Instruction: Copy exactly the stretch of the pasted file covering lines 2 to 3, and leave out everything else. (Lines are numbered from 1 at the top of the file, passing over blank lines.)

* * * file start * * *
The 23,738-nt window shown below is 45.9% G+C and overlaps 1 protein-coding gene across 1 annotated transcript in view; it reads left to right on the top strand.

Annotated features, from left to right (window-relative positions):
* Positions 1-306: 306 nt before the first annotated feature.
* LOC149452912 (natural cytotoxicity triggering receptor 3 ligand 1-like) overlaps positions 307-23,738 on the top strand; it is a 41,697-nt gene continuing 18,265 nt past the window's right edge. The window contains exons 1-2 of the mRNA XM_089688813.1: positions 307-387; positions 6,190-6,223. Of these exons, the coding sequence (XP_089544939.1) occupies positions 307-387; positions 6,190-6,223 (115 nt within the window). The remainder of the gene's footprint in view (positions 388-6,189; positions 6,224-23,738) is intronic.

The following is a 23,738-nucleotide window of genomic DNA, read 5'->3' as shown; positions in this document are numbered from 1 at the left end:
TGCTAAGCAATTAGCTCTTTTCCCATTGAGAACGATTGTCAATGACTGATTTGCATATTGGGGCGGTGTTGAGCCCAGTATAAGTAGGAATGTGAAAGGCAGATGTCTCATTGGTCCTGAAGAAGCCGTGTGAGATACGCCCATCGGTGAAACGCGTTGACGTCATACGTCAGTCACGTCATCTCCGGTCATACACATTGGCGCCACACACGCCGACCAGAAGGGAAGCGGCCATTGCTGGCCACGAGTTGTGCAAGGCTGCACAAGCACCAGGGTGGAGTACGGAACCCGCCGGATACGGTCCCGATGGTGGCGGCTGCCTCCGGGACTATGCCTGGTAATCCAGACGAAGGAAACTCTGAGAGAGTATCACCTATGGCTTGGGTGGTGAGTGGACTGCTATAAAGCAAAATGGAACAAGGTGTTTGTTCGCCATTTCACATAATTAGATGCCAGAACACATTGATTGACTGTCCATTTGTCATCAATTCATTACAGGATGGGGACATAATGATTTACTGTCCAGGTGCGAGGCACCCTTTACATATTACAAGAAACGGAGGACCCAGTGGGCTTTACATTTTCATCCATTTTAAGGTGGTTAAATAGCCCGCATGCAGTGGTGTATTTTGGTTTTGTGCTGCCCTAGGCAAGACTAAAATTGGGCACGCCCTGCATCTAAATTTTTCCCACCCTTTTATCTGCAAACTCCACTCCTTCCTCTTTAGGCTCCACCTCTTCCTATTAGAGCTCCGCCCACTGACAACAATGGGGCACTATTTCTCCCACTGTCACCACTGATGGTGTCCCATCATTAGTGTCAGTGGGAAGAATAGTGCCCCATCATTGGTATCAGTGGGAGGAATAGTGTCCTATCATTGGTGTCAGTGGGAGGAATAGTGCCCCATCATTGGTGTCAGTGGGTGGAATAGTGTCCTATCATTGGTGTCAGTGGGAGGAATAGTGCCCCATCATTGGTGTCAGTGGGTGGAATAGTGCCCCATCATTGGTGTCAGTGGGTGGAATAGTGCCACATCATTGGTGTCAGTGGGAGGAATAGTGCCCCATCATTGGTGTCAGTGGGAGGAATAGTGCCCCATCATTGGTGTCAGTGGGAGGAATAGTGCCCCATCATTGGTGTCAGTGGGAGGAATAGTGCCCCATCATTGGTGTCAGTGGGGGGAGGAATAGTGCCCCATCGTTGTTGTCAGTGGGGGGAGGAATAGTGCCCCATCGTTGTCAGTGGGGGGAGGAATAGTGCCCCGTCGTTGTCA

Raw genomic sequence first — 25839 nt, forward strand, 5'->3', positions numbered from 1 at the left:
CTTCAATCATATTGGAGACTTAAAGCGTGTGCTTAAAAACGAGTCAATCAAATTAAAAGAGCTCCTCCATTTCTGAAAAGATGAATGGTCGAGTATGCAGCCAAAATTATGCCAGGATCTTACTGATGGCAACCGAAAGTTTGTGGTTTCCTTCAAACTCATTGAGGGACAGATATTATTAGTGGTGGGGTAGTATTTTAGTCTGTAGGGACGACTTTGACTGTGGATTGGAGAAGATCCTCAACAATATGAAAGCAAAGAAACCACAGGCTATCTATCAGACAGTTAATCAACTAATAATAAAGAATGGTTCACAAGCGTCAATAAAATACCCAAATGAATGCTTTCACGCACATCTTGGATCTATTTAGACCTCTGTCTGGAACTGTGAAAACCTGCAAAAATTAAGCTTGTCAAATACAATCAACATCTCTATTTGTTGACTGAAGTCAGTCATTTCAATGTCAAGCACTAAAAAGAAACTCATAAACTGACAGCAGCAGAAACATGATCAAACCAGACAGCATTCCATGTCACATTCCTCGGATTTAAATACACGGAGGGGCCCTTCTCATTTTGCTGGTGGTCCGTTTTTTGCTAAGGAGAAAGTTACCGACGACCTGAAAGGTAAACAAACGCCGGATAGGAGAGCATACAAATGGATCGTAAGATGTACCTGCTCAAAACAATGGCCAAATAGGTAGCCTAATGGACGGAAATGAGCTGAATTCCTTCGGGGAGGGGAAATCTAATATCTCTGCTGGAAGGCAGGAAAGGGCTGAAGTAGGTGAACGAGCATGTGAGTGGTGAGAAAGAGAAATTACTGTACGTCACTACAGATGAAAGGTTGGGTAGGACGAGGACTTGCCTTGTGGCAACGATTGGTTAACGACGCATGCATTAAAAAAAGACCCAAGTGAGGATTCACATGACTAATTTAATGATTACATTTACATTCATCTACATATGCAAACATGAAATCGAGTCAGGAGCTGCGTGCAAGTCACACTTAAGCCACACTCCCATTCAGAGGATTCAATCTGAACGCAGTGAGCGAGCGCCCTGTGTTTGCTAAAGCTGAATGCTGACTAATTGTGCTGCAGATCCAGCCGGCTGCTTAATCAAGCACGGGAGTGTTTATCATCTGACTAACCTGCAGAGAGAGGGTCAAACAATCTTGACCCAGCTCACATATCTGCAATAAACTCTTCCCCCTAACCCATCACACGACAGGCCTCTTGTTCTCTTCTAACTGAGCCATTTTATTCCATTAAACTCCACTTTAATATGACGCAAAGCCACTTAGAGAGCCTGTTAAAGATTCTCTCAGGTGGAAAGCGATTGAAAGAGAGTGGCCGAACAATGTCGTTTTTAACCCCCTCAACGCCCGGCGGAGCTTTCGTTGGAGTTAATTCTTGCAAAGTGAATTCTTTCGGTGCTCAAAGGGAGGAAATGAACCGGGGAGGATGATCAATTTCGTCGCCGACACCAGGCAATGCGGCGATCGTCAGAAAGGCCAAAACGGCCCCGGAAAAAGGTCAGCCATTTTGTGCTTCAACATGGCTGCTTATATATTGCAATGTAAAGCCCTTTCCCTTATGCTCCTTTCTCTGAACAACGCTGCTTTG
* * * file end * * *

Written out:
Annotated features, from left to right (window-relative positions):
* Positions 1-306: 306 nt before the first annotated feature.